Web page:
Our Name

The school takes its name from the district of Christchurch in which it is situated, the name Mairehau having been adopted in 1916 as a compliment to Mrs Mairehau Hutton whose father, Arthur Gravenor Rhodes, owned considerable property in the area and was a notable benefactor to the district.

The name mairehau belongs also to a shrub which grows well in the kauri areas of New Zealand. It is noted for its small, whitish, prolifically growing flowers and for its fragrance.

According to legend Maire was the Maori mist maiden. She, of course, was invisible to mortal eyes and her presence could be detected only by her perfume (hau), the nearest to which in nature was the shrub which thenceforward was known as mairehau.

Kia mau koe ki nga kupu o ou tupuna

Hold fast to the words of your ancestors

Our Crest

The encompassing shape is that of the prow of a canoe, a device often used to mark hallowed ground. In the upper part is a symbolic Mairehau flower and in the lower centre is a mere, the symbol of leadership. On each side are scroll patterns indicative of Maori culture through the ages.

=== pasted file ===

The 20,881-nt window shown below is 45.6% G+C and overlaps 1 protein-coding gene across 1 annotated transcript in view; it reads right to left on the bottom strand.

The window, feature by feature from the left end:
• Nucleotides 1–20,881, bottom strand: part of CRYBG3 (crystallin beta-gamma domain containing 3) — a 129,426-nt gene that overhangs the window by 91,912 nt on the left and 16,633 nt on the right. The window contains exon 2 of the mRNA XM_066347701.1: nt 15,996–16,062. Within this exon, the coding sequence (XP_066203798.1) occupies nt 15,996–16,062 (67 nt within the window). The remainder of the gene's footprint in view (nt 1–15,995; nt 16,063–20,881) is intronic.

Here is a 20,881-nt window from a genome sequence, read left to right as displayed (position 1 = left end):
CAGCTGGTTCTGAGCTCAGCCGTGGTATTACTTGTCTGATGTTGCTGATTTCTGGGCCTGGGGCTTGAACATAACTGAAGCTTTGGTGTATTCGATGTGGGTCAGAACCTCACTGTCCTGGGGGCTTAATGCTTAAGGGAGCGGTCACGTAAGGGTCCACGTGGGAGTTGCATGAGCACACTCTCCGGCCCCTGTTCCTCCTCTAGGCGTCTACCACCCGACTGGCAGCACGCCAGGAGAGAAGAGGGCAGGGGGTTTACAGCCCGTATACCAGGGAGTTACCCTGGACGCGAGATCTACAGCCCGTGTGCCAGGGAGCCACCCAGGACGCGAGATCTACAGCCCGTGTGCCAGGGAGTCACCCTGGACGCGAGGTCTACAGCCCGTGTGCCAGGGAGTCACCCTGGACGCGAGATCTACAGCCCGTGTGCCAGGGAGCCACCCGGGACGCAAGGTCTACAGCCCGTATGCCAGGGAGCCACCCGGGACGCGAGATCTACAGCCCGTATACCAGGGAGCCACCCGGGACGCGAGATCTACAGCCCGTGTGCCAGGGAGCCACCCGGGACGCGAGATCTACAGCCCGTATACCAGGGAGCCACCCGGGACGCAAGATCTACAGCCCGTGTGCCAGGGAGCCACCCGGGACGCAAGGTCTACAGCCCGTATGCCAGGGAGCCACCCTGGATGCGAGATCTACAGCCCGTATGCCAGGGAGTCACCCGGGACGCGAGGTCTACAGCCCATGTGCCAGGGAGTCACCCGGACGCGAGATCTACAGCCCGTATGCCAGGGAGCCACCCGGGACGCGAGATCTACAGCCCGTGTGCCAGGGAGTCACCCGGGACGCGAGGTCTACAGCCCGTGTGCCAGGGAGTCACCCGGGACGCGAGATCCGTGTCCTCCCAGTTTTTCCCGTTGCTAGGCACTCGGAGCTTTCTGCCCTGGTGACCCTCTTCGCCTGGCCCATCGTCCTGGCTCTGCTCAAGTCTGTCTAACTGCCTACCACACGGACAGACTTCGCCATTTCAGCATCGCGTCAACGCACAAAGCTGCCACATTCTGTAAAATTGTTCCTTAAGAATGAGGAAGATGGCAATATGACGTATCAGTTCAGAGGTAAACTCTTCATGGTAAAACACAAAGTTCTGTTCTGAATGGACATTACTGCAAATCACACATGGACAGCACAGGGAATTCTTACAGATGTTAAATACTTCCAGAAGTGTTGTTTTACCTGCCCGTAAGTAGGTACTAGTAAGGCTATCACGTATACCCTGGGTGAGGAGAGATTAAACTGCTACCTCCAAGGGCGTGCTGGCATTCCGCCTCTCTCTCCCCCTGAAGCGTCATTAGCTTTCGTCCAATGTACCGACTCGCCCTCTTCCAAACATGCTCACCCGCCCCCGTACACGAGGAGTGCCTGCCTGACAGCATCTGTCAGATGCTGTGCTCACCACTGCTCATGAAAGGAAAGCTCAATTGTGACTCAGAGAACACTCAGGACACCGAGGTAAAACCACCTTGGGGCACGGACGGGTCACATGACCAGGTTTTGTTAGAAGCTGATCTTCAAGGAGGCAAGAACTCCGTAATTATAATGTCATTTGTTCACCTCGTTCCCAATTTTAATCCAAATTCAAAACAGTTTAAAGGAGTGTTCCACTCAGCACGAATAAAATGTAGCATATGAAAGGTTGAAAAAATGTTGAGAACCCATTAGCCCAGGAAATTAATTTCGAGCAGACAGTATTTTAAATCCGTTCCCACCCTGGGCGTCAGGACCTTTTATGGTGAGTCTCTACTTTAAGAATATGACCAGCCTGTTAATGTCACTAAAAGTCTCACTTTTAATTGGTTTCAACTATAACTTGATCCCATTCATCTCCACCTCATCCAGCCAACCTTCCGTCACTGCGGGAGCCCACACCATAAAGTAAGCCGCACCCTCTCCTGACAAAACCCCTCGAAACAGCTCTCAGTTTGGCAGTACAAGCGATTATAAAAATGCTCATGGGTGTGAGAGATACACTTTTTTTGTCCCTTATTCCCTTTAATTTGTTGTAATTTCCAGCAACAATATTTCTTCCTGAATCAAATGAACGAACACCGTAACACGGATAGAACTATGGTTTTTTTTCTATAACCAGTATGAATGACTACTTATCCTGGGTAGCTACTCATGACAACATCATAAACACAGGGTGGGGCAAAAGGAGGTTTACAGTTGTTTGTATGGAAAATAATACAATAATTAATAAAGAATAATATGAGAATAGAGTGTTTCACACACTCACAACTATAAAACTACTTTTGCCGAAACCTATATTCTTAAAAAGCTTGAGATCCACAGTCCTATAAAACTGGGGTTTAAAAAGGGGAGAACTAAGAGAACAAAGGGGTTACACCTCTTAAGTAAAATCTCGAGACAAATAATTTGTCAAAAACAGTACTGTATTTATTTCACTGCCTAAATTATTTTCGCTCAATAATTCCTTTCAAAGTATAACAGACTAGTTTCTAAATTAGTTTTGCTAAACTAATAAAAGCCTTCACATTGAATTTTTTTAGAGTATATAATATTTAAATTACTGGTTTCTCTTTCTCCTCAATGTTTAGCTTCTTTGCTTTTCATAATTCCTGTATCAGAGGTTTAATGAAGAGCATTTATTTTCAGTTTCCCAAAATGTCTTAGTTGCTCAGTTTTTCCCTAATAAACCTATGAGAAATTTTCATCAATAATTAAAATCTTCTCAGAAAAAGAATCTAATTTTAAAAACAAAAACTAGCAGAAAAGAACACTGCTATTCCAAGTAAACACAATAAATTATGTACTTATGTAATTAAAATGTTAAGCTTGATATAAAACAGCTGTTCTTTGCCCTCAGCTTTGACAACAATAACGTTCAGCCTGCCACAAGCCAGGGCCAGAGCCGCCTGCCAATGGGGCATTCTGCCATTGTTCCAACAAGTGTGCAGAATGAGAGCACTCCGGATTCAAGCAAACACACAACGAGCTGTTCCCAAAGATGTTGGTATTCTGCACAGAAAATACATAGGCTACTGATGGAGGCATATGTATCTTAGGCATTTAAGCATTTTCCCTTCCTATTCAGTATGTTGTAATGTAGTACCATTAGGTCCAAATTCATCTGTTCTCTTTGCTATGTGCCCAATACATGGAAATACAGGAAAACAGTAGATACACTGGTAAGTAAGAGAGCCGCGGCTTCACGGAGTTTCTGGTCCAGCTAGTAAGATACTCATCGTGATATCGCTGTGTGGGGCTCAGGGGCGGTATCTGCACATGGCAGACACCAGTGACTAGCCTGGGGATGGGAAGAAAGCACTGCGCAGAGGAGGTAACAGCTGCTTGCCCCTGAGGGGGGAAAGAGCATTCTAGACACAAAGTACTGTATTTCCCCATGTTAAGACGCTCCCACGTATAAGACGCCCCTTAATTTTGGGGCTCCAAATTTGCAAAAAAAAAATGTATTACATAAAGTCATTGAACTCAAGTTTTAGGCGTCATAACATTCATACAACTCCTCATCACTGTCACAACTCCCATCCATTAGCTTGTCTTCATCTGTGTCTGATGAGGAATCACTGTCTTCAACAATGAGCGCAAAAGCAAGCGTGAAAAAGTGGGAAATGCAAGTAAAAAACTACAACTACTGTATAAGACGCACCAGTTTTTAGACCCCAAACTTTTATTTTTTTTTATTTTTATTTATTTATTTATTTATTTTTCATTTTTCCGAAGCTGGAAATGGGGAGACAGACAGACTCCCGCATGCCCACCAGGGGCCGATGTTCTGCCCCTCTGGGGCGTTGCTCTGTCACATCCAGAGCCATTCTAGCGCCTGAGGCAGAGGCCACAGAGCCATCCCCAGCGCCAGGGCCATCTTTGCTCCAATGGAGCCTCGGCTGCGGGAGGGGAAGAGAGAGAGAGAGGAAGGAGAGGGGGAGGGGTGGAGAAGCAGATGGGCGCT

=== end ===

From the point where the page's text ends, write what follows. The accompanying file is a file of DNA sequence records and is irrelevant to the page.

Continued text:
The school colours are red and white, and these with black were the only colours available to the Maori craftsmen. Each colour has its special significance. Red is the colour of the physical existence of mankind as we know it; black represents the spirit world of past and future; the white line which runs turning and returning through both red and black is the eternal soul of Man.

Our Waiata and Karakia


He hōnore, He Korōria

Mau ngā rongo ki te whenua

Whakaaro Pai e

Ki ngā Tangata Katoa

Ake ake, ake ake


Te Atua, Te Piringa,

Toku Oranga


To Honour

To Glorify

To Listen to the cries of Mother Earth

Strive for better relationships

With all people

For ever and ever



Whose presence is always close

Is my Salvation

The words of this waiata have Biblical and Tūhoe origins. The words from Luke's gospel had been used in an old Ringatū karakia, and other variants have evolved from this prayer.


Whakataka te hau ki te uru

Whakataka te hau ki te tonga

Kia mākinakina ki uta

Kia mātaratara ki tai

E hī ake ana te atakura

He tio, he huka, he hau hū

Tīhei mauri ora!

Cease the winds from the west

Cease the winds from the south

Let the breeze blow over the land

Let the breeze blow over the ocean

Let the red-tipped dawn come with a sharpened air.

A touch of frost, a promise of a glorious day.